working." For this reason they tried all the more to kill him; not
only was he breaking the Sabbath, but he was even calling God his own
Father, making himself equal with God. (John 5:17-18)
Note here that Jesus does not even
attempt to make the argument that he was not doing work on the
Sabbath. He instead argues that God is always working, and that in
faithfulness to God, he is working, too. It's quite provocative to use
the word "work" here, as the reaction of the religious
leaders being so outraged that they wanted to kill him makes clear.
Further, John does not frame this as a misunderstanding, nor does he
differentiate between the Written and Oral Law. Rather John flatly
declares that Jesus was "breaking the Sabbath" (v18).
Again, we have another example of how Jesus prioritized caring
for people over observance of law, and even went out of his way to be
seen as breaking biblical laws in the eyes of the religious leaders
of his day in order to make this point.
On another occasion Jesus pointedly asked the Pharisees, "Is it lawful to heal on the Sabbath or not?" (Luke 14:3). Luke reports that they did not answer. However, we know from the Mishnah what their answer would have been. As Strack and Billerbeck state,
"The unanimous answer
of the Pharisees would have been that healing on the Sabbath is allowed
in the case of an immanent life-threatening illness, but is otherwise
strictly forbidden." (Kommentar zum Neuen Testament aus Talmud und Midrasch
, vol I, p 622, my translation from the German).
In other words, you must keep the Sabbath unless this
will kill you. So while Jesus believed it was a duty to heal on the
Sabbath -- because it was God's will to do good -- the Pharisees and religious leaders of Jesus' day would have
clearly seen Jesus healing a man on the Sabbath who had been paralyzed for 38
years as a sinful act. As Eduard Lohse writes,
"While the rabbis could
at most allow that the Sabbath could be desecrated as an exception in
order to save a person's life, Jesus reversed this thinking: No
longer was Sabbath and following the law seen as primary, rather
people and their needs were placed above the Sabbath commandment." (Lohse, "Jesu Worte über
den Sabbath" in Die Einheit des Neuen Testaments
, p 63. My translation from the German)
Again we see that the priority of Jesus is always on people's needs and on acts of love. These supersede biblical laws and commands. If Jesus sees a person in need, he heals them, and he does not give a flip if that is a violation of the biblical law because the whole point of the law as Jesus saw it is to lead us to loving action. Jesus is not willing to wait one single day, and does not care that doing this makes people mad enough to kill him. In fact, he repeatedly seeks out this confrontation.
So the answer to the question of whether Jesus broke with concrete biblical commands is clearly, "Yes, he did so repeatedly." In addition to those mentioned here, Jesus also declined to participate in the execution of a woman caught in adultery (which the law commands), and instead forgives her. Note that there is no possibility for forgiveness for intentional sins in the Torah and its sacrificial system.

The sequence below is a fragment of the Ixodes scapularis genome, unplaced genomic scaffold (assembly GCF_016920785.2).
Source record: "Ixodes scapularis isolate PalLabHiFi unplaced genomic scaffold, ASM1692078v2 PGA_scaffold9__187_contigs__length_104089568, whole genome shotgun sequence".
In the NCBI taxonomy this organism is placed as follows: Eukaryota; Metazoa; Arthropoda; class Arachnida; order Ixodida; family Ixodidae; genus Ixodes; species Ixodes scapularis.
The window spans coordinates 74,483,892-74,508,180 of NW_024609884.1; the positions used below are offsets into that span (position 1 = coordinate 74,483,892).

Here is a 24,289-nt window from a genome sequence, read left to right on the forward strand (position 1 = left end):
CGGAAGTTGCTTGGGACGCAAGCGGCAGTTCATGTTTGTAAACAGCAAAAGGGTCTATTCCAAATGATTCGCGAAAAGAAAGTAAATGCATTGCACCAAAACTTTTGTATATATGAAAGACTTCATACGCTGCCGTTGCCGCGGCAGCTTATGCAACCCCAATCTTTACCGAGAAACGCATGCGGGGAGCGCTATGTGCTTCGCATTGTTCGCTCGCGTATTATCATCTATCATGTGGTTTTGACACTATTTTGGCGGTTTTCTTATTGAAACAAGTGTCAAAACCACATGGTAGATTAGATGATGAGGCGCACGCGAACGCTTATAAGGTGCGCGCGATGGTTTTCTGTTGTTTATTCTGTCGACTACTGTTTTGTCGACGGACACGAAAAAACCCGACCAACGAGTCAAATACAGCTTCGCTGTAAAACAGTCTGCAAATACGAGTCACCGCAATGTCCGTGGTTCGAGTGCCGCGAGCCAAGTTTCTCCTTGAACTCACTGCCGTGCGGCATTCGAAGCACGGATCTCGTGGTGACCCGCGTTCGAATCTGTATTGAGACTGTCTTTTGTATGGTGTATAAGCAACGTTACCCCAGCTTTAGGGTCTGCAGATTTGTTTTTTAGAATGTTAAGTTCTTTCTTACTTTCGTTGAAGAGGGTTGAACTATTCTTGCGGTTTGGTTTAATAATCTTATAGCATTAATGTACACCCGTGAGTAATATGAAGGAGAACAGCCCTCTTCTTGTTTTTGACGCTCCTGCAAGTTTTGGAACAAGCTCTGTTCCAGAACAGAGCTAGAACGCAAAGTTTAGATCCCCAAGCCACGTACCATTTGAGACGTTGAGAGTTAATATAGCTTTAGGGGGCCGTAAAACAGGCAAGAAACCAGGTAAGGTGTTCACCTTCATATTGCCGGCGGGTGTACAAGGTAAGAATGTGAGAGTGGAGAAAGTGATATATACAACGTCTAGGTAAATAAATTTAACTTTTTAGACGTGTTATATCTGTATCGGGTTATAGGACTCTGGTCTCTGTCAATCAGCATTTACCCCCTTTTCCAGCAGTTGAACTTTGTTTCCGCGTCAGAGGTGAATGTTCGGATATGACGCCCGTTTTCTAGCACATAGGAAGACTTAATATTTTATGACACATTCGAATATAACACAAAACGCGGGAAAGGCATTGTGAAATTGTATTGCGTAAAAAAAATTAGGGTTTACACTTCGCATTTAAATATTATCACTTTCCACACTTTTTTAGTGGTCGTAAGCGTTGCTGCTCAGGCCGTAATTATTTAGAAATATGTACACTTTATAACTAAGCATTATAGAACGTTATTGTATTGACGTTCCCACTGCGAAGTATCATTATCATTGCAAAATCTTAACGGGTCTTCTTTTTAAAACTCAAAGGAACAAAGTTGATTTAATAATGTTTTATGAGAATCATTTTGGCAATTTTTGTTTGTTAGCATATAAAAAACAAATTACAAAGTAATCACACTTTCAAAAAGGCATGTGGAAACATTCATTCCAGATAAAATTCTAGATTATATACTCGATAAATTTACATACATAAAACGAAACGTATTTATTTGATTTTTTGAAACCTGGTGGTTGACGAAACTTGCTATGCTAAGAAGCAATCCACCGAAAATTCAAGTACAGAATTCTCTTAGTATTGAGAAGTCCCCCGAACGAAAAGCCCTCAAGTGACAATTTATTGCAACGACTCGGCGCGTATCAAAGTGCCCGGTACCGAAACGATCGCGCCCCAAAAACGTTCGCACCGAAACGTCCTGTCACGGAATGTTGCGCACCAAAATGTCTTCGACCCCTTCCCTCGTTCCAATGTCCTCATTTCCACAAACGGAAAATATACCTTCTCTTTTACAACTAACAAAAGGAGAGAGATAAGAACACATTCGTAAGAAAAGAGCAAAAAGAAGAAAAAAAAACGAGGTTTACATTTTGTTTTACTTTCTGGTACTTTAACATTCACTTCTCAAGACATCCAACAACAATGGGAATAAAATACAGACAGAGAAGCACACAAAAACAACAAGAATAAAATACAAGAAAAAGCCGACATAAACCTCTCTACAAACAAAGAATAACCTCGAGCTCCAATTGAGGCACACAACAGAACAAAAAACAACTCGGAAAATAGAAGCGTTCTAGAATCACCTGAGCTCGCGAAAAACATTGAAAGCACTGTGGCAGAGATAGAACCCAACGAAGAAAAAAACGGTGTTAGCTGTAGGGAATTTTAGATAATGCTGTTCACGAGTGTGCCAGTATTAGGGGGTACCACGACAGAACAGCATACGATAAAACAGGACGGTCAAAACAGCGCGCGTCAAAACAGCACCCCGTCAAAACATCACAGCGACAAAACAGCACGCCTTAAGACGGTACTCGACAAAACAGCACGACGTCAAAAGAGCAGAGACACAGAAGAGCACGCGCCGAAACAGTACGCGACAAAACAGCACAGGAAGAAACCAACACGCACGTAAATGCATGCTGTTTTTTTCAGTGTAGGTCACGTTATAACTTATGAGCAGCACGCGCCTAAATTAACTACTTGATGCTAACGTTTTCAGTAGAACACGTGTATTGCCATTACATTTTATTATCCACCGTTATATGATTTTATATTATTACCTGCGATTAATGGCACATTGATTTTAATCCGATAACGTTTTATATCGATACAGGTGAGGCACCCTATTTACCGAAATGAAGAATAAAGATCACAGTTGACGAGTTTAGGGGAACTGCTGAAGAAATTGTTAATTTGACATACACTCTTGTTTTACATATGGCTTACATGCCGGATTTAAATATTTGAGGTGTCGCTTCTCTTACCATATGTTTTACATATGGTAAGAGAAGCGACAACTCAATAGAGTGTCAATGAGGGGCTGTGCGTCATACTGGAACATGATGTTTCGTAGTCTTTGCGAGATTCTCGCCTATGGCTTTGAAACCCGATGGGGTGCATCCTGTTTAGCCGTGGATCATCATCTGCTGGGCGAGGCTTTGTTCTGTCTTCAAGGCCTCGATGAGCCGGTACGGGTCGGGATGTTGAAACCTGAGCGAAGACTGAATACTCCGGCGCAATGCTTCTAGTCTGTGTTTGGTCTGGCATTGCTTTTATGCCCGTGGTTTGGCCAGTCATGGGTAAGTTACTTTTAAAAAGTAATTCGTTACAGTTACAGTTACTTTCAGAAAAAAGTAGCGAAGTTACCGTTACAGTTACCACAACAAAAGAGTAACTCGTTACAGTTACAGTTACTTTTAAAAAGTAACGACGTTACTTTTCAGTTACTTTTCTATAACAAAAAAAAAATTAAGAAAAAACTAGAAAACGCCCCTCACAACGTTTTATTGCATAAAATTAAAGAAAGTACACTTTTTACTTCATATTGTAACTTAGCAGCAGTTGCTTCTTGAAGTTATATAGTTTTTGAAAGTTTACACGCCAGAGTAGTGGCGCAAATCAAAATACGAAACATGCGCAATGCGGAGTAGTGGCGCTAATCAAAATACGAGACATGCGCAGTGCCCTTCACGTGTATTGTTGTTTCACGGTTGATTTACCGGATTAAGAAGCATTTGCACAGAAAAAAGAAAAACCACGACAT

However, as noted earlier, Jesus would have adamantly insisted that in all of this breaking of laws, he was keeping Torah. Here it comes down to our approach to Scripture. Jesus is by no means a legalist, and therefore sees no problem with breaking particular commands so long as people's needs and love are being promoted. Doing this is how Jesus understood the fulfillment of Torah. The Pharisees in contrast had an approach to Scripture that assumed that the law should be kept, and that even if people seem to be hurt by this, Scripture should still be put first. Their view is basically, "The Bible says it, so that settles it."
In a great many ways, the way many of us have learned to read the Bible is a lot more reflective of the approach of the Pharisees than it is of Jesus (and somewhat ironically, Reform Judaism has an approach to Scripture that is quite reflective of the approach of Jesus, and not of the Pharisees). The reason I object to the argument that Jesus was only breaking with "traditions of men" and not with the Bible itself is because this strongly implies that all we need to do is find the right source -- the Bible -- and then we can just blindly trust it. That is categorically not what we see Jesus doing. We instead see him continually questioning and challenging Scripture and how it was interpreted and practiced, always doing so in the name of love.
We need to learn from Jesus how to do this ourselves. This is of course not easy. Making moral deliberations, deciding right from wrong, is hard work -- especially if you have been taught in church that you are incapable of doing so, as many of us have been. Fleshing out how to do this well is of course far beyond the scope of a single blog post. That's why I wrote Disarming Scripture
, to help walk people through how to do that well.
What I will say however is that we must learn to approach Scripture in the way that Jesus did. We need to learn to appreciate how radical that is. It's right there, quite plainly in the Gospels. We just need to have eyes to see it. So when we see Jesus doing or saying something that is scandalous (which he does quite often), instead of attempting to argue why this is in fact not scandalous at all, ask yourself why Jesus might be doing this, and what we might be able to learn from it.